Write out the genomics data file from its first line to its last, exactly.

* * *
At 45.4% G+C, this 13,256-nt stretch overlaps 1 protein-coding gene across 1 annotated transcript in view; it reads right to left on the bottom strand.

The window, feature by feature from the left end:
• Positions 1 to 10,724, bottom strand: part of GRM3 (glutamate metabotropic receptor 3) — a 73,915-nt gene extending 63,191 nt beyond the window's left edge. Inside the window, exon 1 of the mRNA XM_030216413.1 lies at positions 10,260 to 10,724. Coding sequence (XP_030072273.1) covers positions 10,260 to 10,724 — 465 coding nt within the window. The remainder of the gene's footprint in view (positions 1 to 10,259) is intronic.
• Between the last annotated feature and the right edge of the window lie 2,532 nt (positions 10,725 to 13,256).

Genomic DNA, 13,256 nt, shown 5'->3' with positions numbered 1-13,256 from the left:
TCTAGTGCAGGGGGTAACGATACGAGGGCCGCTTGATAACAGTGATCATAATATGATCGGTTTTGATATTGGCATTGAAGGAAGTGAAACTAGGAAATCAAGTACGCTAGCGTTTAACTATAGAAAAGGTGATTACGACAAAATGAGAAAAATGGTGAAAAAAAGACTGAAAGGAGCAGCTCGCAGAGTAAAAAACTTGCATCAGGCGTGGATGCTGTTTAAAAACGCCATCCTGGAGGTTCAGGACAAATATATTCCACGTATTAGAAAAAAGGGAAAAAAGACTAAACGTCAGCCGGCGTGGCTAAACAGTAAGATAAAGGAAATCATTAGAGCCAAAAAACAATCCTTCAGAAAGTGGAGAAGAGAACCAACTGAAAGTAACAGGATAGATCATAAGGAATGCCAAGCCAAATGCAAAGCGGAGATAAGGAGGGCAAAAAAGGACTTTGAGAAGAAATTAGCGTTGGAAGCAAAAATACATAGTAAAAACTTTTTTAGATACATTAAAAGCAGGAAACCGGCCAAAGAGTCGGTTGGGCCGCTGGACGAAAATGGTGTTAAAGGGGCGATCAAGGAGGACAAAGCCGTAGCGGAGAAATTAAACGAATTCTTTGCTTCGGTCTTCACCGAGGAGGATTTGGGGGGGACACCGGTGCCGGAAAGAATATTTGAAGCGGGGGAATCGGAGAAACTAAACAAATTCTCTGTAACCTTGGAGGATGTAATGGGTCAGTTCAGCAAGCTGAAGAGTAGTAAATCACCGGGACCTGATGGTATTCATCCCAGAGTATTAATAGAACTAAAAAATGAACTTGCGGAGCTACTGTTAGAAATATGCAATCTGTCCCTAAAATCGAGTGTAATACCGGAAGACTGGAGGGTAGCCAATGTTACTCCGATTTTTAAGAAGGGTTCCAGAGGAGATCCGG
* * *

At 45.4% G+C, this 13,256-nt stretch overlaps 1 protein-coding gene across 1 annotated transcript in view; it reads right to left on the bottom strand.

The window, feature by feature from the left end:
• Positions 1 to 10,724, bottom strand: part of GRM3 (glutamate metabotropic receptor 3) — a 73,915-nt gene extending 63,191 nt beyond the window's left edge. Inside the window, exon 1 of the mRNA XM_030216413.1 lies at positions 10,260 to 10,724. Coding sequence (XP_030072273.1) covers positions 10,260 to 10,724 — 465 coding nt within the window. The remainder of the gene's footprint in view (positions 1 to 10,259) is intronic.
• Between the last annotated feature and the right edge of the window lie 2,532 nt (positions 10,725 to 13,256).

Genomic DNA, 13,256 nt, shown 5'->3' with positions numbered 1-13,256 from the left:
TCTAGTGCAGGGGGTAACGATACGAGGGCCGCTTGATAACAGTGATCATAATATGATCGGTTTTGATATTGGCATTGAAGGAAGTGAAACTAGGAAATCAAGTACGCTAGCGTTTAACTATAGAAAAGGTGATTACGACAAAATGAGAAAAATGGTGAAAAAAAGACTGAAAGGAGCAGCTCGCAGAGTAAAAAACTTGCATCAGGCGTGGATGCTGTTTAAAAACGCCATCCTGGAGGTTCAGGACAAATATATTCCACGTATTAGAAAAAAGGGAAAAAAGACTAAACGTCAGCCGGCGTGGCTAAACAGTAAGATAAAGGAAATCATTAGAGCCAAAAAACAATCCTTCAGAAAGTGGAGAAGAGAACCAACTGAAAGTAACAGGATAGATCATAAGGAATGCCAAGCCAAATGCAAAGCGGAGATAAGGAGGGCAAAAAAGGACTTTGAGAAGAAATTAGCGTTGGAAGCAAAAATACATAGTAAAAACTTTTTTAGATACATTAAAAGCAGGAAACCGGCCAAAGAGTCGGTTGGGCCGCTGGACGAAAATGGTGTTAAAGGGGCGATCAAGGAGGACAAAGCCGTAGCGGAGAAATTAAACGAATTCTTTGCTTCGGTCTTCACCGAGGAGGATTTGGGGGGGACACCGGTGCCGGAAAGAATATTTGAAGCGGGGGAATCGGAGAAACTAAACAAATTCTCTGTAACCTTGGAGGATGTAATGGGTCAGTTCAGCAAGCTGAAGAGTAGTAAATCACCGGGACCTGATGGTATTCATCCCAGAGTATTAATAGAACTAAAAAATGAACTTGCGGAGCTACTGTTAGAAATATGCAATCTGTCCCTAAAATCGAGTGTAATACCGGAAGACTGGAGGGTAGCCAATGTTACTCCGATTTTTAAGAAGGGTTCCAGAGGAGATCCGG